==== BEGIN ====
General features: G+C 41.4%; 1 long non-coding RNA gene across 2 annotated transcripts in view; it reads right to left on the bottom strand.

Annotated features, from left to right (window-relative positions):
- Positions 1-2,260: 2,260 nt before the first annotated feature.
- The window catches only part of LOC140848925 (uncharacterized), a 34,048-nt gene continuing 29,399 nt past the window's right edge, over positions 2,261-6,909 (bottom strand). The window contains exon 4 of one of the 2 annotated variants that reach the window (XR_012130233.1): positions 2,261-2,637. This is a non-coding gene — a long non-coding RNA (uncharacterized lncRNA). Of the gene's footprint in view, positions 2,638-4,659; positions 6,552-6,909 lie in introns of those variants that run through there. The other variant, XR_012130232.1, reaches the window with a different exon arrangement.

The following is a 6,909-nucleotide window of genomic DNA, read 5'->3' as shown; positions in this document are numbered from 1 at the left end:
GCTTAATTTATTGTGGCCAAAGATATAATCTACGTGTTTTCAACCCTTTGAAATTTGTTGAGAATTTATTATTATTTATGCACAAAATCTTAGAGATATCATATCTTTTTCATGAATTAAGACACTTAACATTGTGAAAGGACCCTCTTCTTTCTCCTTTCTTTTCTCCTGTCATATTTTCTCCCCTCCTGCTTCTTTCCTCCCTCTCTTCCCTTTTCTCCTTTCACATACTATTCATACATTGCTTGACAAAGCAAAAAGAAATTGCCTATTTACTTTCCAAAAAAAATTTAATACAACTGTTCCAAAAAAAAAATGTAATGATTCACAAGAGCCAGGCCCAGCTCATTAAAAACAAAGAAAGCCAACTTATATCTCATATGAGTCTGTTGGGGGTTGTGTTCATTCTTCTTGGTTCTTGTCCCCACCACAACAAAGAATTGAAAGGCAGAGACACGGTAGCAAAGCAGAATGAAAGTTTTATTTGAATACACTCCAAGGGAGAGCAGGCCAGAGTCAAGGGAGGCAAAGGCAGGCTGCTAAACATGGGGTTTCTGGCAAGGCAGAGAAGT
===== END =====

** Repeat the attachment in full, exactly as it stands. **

General features: G+C 41.4%; 1 long non-coding RNA gene across 2 annotated transcripts in view; it reads right to left on the bottom strand.

Annotated features, from left to right (window-relative positions):
- Positions 1-2,260: 2,260 nt before the first annotated feature.
- The window catches only part of LOC140848925 (uncharacterized), a 34,048-nt gene continuing 29,399 nt past the window's right edge, over positions 2,261-6,909 (bottom strand). The window contains exon 4 of one of the 2 annotated variants that reach the window (XR_012130233.1): positions 2,261-2,637. This is a non-coding gene — a long non-coding RNA (uncharacterized lncRNA). Of the gene's footprint in view, positions 2,638-4,659; positions 6,552-6,909 lie in introns of those variants that run through there. The other variant, XR_012130232.1, reaches the window with a different exon arrangement.

The following is a 6,909-nucleotide window of genomic DNA, read 5'->3' as shown; positions in this document are numbered from 1 at the left end:
GCTTAATTTATTGTGGCCAAAGATATAATCTACGTGTTTTCAACCCTTTGAAATTTGTTGAGAATTTATTATTATTTATGCACAAAATCTTAGAGATATCATATCTTTTTCATGAATTAAGACACTTAACATTGTGAAAGGACCCTCTTCTTTCTCCTTTCTTTTCTCCTGTCATATTTTCTCCCCTCCTGCTTCTTTCCTCCCTCTCTTCCCTTTTCTCCTTTCACATACTATTCATACATTGCTTGACAAAGCAAAAAGAAATTGCCTATTTACTTTCCAAAAAAAATTTAATACAACTGTTCCAAAAAAAAAATGTAATGATTCACAAGAGCCAGGCCCAGCTCATTAAAAACAAAGAAAGCCAACTTATATCTCATATGAGTCTGTTGGGGGTTGTGTTCATTCTTCTTGGTTCTTGTCCCCACCACAACAAAGAATTGAAAGGCAGAGACACGGTAGCAAAGCAGAATGAAAGTTTTATTTGAATACACTCCAAGGGAGAGCAGGCCAGAGTCAAGGGAGGCAAAGGCAGGCTGCTAAACATGGGGTTTCTGGCAAGGCAGAGAAGT